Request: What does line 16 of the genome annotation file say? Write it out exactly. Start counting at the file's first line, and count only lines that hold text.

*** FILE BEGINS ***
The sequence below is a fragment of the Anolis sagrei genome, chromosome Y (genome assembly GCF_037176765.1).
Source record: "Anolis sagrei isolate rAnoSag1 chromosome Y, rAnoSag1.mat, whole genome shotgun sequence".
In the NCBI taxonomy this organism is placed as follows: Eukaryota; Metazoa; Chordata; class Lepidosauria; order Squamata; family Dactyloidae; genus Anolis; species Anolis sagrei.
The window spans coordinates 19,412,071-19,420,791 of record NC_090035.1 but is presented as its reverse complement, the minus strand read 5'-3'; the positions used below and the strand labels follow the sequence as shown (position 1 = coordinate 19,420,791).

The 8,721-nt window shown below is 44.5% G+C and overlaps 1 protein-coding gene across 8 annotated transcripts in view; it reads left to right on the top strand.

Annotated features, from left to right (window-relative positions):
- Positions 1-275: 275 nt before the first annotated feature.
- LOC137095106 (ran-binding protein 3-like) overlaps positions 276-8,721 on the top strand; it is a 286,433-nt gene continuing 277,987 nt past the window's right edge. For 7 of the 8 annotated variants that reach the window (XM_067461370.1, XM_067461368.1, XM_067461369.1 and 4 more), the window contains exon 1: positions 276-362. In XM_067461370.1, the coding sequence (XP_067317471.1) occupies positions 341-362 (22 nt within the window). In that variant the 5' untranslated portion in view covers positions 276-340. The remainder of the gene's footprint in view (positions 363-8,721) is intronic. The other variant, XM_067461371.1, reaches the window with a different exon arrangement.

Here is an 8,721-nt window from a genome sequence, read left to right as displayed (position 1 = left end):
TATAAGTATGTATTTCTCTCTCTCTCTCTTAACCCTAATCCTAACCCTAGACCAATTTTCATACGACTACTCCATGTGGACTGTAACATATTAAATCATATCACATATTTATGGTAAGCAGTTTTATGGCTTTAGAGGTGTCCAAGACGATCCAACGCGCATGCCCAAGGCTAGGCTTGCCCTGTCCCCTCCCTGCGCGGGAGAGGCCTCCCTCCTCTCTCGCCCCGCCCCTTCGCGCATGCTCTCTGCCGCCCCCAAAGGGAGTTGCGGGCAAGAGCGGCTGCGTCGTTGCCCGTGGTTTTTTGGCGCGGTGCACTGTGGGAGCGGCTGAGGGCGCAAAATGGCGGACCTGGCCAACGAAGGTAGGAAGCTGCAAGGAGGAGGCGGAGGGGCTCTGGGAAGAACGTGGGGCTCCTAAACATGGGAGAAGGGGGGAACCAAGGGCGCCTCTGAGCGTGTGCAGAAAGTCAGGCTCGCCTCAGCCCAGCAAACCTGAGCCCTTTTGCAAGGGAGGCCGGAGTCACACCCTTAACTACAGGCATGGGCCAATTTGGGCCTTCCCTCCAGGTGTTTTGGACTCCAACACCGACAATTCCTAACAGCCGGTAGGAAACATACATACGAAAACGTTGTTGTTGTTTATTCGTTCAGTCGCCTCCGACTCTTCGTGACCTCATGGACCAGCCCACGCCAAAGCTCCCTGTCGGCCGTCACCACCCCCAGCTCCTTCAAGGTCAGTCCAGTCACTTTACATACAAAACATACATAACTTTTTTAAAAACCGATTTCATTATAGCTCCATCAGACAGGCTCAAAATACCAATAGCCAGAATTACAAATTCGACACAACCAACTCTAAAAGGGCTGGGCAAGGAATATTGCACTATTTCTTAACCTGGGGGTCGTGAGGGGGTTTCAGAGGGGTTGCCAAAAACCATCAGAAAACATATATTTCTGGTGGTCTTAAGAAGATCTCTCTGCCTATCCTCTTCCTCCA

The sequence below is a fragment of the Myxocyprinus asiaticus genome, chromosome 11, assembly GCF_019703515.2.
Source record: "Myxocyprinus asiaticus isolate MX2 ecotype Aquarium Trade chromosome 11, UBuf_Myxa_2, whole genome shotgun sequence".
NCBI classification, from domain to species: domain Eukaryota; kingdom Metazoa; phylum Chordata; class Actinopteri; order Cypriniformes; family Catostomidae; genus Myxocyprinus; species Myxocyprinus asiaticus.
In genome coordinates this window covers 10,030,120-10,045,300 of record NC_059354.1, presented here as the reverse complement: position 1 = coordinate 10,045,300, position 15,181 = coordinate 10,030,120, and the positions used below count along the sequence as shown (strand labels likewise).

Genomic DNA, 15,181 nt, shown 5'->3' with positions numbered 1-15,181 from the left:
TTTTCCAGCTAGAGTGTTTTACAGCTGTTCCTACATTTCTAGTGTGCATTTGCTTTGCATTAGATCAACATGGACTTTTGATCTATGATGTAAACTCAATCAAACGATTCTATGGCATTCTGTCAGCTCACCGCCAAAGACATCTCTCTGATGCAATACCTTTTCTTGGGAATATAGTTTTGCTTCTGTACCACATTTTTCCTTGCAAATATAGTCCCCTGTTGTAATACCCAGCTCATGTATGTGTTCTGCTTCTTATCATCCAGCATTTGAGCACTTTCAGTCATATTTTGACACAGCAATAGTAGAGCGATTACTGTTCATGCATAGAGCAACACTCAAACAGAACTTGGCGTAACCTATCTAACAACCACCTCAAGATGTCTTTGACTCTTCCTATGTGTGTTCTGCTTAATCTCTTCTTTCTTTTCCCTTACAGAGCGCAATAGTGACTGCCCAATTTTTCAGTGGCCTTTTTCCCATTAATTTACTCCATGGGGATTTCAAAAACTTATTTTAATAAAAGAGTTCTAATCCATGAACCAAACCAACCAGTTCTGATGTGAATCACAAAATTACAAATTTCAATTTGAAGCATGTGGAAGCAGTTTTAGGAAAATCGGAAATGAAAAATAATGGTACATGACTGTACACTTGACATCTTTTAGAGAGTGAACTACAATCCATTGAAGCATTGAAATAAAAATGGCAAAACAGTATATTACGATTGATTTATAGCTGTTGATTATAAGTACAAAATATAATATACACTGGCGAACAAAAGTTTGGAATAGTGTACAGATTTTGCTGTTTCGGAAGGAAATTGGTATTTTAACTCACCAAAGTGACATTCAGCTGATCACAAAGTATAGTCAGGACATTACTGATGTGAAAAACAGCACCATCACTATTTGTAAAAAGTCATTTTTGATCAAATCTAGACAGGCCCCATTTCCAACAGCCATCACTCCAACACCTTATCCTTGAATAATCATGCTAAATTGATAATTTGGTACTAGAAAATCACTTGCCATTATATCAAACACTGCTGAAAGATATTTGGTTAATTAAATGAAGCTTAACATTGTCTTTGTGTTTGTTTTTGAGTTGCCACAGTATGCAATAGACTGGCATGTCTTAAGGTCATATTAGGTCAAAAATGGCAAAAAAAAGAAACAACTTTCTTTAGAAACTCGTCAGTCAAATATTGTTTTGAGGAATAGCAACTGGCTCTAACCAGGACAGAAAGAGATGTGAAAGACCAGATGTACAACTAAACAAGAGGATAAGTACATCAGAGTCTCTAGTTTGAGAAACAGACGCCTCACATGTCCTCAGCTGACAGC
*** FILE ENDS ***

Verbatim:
TTTTCCAGCTAGAGTGTTTTACAGCTGTTCCTACATTTCTAGTGTGCATTTGCTTTGCATTAGATCAACATGGACTTTTGATCTATGATGTAAACTCAATCAAACGATTCTATGGCATTCTGTCAGCTCACCGCCAAAGACATCTCTCTGATGCAATACCTTTTCTTGGGAATATAGTTTTGCTTCTGTACCACATTTTTCCTTGCAAATATAGTCCCCTGTTGTAATACCCAGCTCATGTATGTGTTCTGCTTCTTATCATCCAGCATTTGAGCACTTTCAGTCATATTTTGACACAGCAATAGTAGAGCGATTACTGTTCATGCATAGAGCAACACTCAAACAGAACTTGGCGTAACCTATCTAACAACCACCTCAAGATGTCTTTGACTCTTCCTATGTGTGTTCTGCTTAATCTCTTCTTTCTTTTCCCTTACAGAGCGCAATAGTGACTGCCCAATTTTTCAGTGGCCTTTTTCCCATTAATTTACTCCATGGGGATTTCAAAAACTTATTTTAATAAAAGAGTTCTAATCCATGAACCAAACCAACCAGTTCTGATGTGAATCACAAAATTACAAATTTCAATTTGAAGCATGTGGAAGCAGTTTTAGGAAAATCGGAAATGAAAAATAATGGTACATGACTGTACACTTGACATCTTTTAGAGAGTGAACTACAATCCATTGAAGCATTGAAATAAAAATGGCAAAACAGTATATTACGATTGATTTATAGCTGTTGATTATAAGTACAAAATATAATATACACTGGCGAACAAAAGTTTGGAATAGTGTACAGATTTTGCTGTTTCGGAAGGAAATTGGTATTTTAACTCACCAAAGTGACATTCAGCTGATCACAAAGTATAGTCAGGACATTACTGATGTGAAAAACAGCACCATCACTATTTGTAAAAAGTCATTTTTGATCAAATCTAGACAGGCCCCATTTCCAACAGCCATCACTCCAACACCTTATCCTTGAATAATCATGCTAAATTGATAATTTGGTACTAGAAAATCACTTGCCATTATATCAAACACTGCTGAAAGATATTTGGTTAATTAAATGAAGCTTAACATTGTCTTTGTGTTTGTTTTTGAGTTGCCACAGTATGCAATAGACTGGCATGTCTTAAGGTCATATTAGGTCAAAAATGGCAAAAAAAAGAAACAACTTTCTTTAGAAACTCGTCAGTCAAATATTGTTTTGAGGAATAGCAACTGGCTCTAACCAGGACAGAAAGAGATGTGAAAGACCAGATGTACAACTAAACAAGAGGATAAGTACATCAGAGTCTCTAGTTTGAGAAACAGACGCCTCACATGTCCTCAGCTGACAGC